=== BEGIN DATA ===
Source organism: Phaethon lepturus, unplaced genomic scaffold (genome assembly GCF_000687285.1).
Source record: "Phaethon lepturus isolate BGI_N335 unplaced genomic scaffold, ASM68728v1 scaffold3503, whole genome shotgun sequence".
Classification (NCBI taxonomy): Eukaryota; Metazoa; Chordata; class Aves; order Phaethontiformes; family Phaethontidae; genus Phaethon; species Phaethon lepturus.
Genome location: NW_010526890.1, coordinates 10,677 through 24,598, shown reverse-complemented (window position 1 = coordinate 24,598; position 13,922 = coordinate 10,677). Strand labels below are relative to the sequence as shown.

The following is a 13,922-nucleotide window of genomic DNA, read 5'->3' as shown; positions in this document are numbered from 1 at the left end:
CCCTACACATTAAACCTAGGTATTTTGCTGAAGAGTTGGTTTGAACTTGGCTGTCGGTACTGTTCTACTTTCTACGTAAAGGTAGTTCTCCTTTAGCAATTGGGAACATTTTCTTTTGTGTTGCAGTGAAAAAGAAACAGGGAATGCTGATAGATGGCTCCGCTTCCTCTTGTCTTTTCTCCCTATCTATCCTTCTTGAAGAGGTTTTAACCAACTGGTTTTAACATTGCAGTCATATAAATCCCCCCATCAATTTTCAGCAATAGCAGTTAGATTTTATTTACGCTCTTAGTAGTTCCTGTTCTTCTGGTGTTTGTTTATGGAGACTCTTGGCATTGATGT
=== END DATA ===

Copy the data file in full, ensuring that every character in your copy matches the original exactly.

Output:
Source organism: Phaethon lepturus, unplaced genomic scaffold (genome assembly GCF_000687285.1).
Source record: "Phaethon lepturus isolate BGI_N335 unplaced genomic scaffold, ASM68728v1 scaffold3503, whole genome shotgun sequence".
Classification (NCBI taxonomy): Eukaryota; Metazoa; Chordata; class Aves; order Phaethontiformes; family Phaethontidae; genus Phaethon; species Phaethon lepturus.
Genome location: NW_010526890.1, coordinates 10,677 through 24,598, shown reverse-complemented (window position 1 = coordinate 24,598; position 13,922 = coordinate 10,677). Strand labels below are relative to the sequence as shown.

The following is a 13,922-nucleotide window of genomic DNA, read 5'->3' as shown; positions in this document are numbered from 1 at the left end:
CCCTACACATTAAACCTAGGTATTTTGCTGAAGAGTTGGTTTGAACTTGGCTGTCGGTACTGTTCTACTTTCTACGTAAAGGTAGTTCTCCTTTAGCAATTGGGAACATTTTCTTTTGTGTTGCAGTGAAAAAGAAACAGGGAATGCTGATAGATGGCTCCGCTTCCTCTTGTCTTTTCTCCCTATCTATCCTTCTTGAAGAGGTTTTAACCAACTGGTTTTAACATTGCAGTCATATAAATCCCCCCATCAATTTTCAGCAATAGCAGTTAGATTTTATTTACGCTCTTAGTAGTTCCTGTTCTTCTGGTGTTTGTTTATGGAGACTCTTGGCATTGATGT